Kemp inks new legislative and congressional district maps

ATLANTA – Gov. Brian Kemp signed new legislative and congressional district maps Thursday and immediately was hit with a lawsuit claiming they’re unconstitutional.

The American Civil Liberties Union, the ACLU’s Georgia chapter and a Washington, D.C.-based law firm charge new state House and Senate maps approved by the General Assembly’s Republican majority last month violate Section 2 of the federal Voting Rights Act.

The lawsuit cites the significant growth of Georgia’s minority population since the last once-a-decade redistricting session in 2011. On the other hand, the state’s white population has declined since the last decennial census in 2010.

Yet, according to the plaintiffs, Republicans failed to acknowledge that growth when they could have drawn at least a half-dozen new Black-majority state Senate or state House districts, effectively diluting Black voting strength.

“These newly drawn maps are a brazen attempt by Georgia politicians to undermine the political power of Black voters,” said Sophia Lin Lakin, deputy director of the ACLU’s Voting Rights Project.

“There’s no legitimate justification for drawing maps that deny Black voters an opportunity to elect representatives who will fight for them.”

During last month’s special redistricting session, Republican lawmakers argued that Democrats targeted GOP congressional and legislative seats in the same way in 2001, the last time they controlled the General Assembly.

They also pointed to projections based on the new maps that show Democrats stand to gain at least one seat in the state Senate after the 2022 elections and a half dozen seats in the House.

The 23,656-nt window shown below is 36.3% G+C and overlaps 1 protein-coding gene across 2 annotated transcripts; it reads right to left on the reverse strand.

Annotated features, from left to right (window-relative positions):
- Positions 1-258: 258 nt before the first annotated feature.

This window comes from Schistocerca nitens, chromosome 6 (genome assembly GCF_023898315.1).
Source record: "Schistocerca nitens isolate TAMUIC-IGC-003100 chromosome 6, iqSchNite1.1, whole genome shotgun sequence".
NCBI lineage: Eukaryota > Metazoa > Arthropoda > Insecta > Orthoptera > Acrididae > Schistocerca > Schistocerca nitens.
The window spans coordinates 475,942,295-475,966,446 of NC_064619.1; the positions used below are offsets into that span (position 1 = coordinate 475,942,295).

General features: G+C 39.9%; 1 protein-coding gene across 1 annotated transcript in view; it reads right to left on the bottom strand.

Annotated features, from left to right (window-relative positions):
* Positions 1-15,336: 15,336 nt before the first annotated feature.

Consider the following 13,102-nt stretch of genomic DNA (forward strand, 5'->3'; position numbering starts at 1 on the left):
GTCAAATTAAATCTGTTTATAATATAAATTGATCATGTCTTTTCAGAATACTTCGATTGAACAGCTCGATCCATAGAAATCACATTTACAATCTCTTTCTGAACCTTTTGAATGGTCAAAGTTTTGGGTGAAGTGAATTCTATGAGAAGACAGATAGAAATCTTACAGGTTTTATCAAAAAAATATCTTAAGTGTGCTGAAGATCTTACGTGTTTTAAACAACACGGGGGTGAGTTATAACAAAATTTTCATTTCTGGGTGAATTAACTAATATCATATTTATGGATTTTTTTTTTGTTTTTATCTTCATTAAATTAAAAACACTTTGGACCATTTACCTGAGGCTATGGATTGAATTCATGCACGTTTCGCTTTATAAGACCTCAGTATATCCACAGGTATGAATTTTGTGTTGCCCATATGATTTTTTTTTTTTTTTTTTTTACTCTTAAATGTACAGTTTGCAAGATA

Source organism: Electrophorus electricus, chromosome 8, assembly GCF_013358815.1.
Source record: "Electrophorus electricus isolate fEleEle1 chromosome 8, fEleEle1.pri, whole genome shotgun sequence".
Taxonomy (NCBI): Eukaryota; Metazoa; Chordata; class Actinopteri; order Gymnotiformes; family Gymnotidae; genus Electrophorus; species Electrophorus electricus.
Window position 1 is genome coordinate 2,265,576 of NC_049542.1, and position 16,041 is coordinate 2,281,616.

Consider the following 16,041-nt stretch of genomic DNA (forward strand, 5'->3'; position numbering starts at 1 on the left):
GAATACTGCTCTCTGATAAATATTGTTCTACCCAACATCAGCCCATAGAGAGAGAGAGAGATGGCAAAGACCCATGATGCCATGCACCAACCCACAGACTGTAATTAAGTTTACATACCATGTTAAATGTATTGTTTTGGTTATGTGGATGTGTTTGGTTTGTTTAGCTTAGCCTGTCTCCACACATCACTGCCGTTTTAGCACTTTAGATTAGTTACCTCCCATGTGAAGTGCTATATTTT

While the ACLU lawsuit doesn’t address the new congressional map drawn by legislative Republicans, legal challenges to Georgia’s new congressional districts are likely to follow.

Unlike the legislative maps, the new congressional district lines are expected to add to the majority the GOP holds in the congressional delegation. By significantly reshaping the 6th Congressional District in Atlanta’s northern suburbs that heavily favors Republicans, the delegation’s makeup is likely to shift from an 8-6 GOP advantage to a 9-5 majority.

Kemp signed the new maps just before the legal deadline to do so. That gives the groups challenging the new district lines less time to make their legal cases before the March qualifying period for candidates for the General Assembly and Congress.

This story is available through a news partnership with Capitol Beat News Service, a project of the Georgia Press Educational Foundation.

Middle, South Georgia law enforcement agencies land federal grants

ATLANTA – The Justice Department has awarded more than $2.2 million in federal grants to support a variety of community safety and criminal justice initiatives in Middle and South Georgia.

“These grants are substantial investments toward both necessary and innovative solutions for a wide-ranging set of criminal justice issues affecting communities across the Middle District of Georgia,” said U.S. Attorney Peter D. Leary.

“As the new year dawns, our office reaffirms our total commitment to our region’s shared goal of reducing violence and ensuring fair and equal justice in each community we serve.”